*b*and all are viable hypotheses that can explain the evidence. If incorporated, these can have the effect of lowering the posterior probability, but creating reference classes for multiple hypotheses can be challenging albeit the principle is the same as in the single case.

*beliefs*that an event happened is true versus someone making it up (or being mistaken), and physical probabilities are probabilities (relative frequencies) of events occurring. An example might be what’s the probability of someone at random having a myocardial bridge in their heart, which is pretty small, incidence of occurrence being 3%. But the probability that you believe someone has a myocardial bridge can be quite high since it’s based or conditioned on the evidence at hand, say a recent angiogram. Moreover, epistemic probabilities often measure events that occur just once, like historical claims, versus physical probabilities which are often statistical averages of repeated phenomena. So you can’t empirically derive epistemic probabilities by repeating an experiment – say by taking the long term average of flipping a coin resulting in a relative frequency or probability of 0.5 – instead you must rely on thought experiments by deriving a reference class. The former method is known as the frequentist approach, while the latter method is known as the Bayesian approach. It’s best to think of these methods as different approaches designed for different kinds of problems rather than as rivals. Please see quote below, emphasizing the fidelity of the Bayesian method. The next post will discuss the consequent probability and eventually compute an epistemic probability of our hypothesis; we’ll stick with the miraculous hypothesis that Jesus was raised from the dead by a supernatural agent in order to explain a wide range of claims found in the Gospels and Epistles.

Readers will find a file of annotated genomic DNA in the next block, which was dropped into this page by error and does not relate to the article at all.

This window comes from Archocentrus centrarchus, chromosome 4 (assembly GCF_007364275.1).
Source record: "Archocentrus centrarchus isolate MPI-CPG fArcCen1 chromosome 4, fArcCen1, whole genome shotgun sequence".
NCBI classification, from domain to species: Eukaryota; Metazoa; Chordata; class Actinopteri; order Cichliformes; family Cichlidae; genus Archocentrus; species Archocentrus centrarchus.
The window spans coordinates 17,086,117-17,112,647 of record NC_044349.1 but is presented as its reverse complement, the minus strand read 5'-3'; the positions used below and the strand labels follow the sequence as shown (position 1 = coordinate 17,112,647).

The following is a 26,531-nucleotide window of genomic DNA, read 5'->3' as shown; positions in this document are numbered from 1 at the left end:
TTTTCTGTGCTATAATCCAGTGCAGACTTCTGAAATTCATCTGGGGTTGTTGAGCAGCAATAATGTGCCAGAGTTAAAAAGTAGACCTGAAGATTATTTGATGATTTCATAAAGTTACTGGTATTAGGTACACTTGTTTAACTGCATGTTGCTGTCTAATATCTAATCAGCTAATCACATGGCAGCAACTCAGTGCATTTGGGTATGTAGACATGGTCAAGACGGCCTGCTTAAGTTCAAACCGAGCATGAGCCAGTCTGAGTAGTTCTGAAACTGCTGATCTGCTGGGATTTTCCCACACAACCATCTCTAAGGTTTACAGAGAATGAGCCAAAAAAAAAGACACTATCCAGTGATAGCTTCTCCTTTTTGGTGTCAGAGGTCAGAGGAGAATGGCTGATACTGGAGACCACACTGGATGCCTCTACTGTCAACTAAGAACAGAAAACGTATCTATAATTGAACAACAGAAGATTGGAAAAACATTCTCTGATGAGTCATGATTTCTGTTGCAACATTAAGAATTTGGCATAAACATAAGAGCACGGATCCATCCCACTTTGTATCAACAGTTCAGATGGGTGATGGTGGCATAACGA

The specification of the prior is often the most subjective aspect of Bayesian probability theory, and it is one of the reasons statisticians held Bayesian inference in contempt. But closer examination of traditional statistical methods reveals that they all have their hidden assumptions and tricks built into them. Indeed, one of the advantages of Bayesian probability theory is that one’s assumptions are made up front, and any element of subjectivity in the reasoning process is directly exposed. [ Olshausen]